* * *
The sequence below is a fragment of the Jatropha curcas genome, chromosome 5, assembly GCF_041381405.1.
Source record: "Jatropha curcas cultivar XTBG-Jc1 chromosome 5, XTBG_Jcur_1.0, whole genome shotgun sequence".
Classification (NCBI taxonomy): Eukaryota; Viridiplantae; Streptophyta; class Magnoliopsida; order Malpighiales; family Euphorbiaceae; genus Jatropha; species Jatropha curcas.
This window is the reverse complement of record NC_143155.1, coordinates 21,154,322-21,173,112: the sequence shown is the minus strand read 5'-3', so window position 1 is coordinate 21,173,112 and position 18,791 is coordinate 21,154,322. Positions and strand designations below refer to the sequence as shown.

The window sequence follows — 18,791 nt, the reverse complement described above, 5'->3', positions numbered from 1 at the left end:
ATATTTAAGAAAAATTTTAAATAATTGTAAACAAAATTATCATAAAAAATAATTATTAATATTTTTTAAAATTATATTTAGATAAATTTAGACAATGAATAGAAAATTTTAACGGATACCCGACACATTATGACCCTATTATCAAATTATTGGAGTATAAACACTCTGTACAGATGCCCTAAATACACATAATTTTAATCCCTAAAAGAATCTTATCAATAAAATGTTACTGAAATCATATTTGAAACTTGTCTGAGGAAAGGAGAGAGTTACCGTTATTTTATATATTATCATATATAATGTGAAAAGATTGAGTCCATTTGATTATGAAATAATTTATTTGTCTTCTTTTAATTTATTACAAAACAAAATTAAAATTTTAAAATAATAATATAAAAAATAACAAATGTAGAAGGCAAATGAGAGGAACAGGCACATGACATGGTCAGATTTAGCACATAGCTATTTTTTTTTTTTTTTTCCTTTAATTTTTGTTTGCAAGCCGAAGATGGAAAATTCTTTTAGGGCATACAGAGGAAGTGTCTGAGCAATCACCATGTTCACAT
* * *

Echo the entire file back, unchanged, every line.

The sequence below is a fragment of the Jatropha curcas genome, chromosome 5, assembly GCF_041381405.1.
Source record: "Jatropha curcas cultivar XTBG-Jc1 chromosome 5, XTBG_Jcur_1.0, whole genome shotgun sequence".
Classification (NCBI taxonomy): Eukaryota; Viridiplantae; Streptophyta; class Magnoliopsida; order Malpighiales; family Euphorbiaceae; genus Jatropha; species Jatropha curcas.
This window is the reverse complement of record NC_143155.1, coordinates 21,154,322-21,173,112: the sequence shown is the minus strand read 5'-3', so window position 1 is coordinate 21,173,112 and position 18,791 is coordinate 21,154,322. Positions and strand designations below refer to the sequence as shown.

The window sequence follows — 18,791 nt, the reverse complement described above, 5'->3', positions numbered from 1 at the left end:
ATATTTAAGAAAAATTTTAAATAATTGTAAACAAAATTATCATAAAAAATAATTATTAATATTTTTTAAAATTATATTTAGATAAATTTAGACAATGAATAGAAAATTTTAACGGATACCCGACACATTATGACCCTATTATCAAATTATTGGAGTATAAACACTCTGTACAGATGCCCTAAATACACATAATTTTAATCCCTAAAAGAATCTTATCAATAAAATGTTACTGAAATCATATTTGAAACTTGTCTGAGGAAAGGAGAGAGTTACCGTTATTTTATATATTATCATATATAATGTGAAAAGATTGAGTCCATTTGATTATGAAATAATTTATTTGTCTTCTTTTAATTTATTACAAAACAAAATTAAAATTTTAAAATAATAATATAAAAAATAACAAATGTAGAAGGCAAATGAGAGGAACAGGCACATGACATGGTCAGATTTAGCACATAGCTATTTTTTTTTTTTTTTTCCTTTAATTTTTGTTTGCAAGCCGAAGATGGAAAATTCTTTTAGGGCATACAGAGGAAGTGTCTGAGCAATCACCATGTTCACAT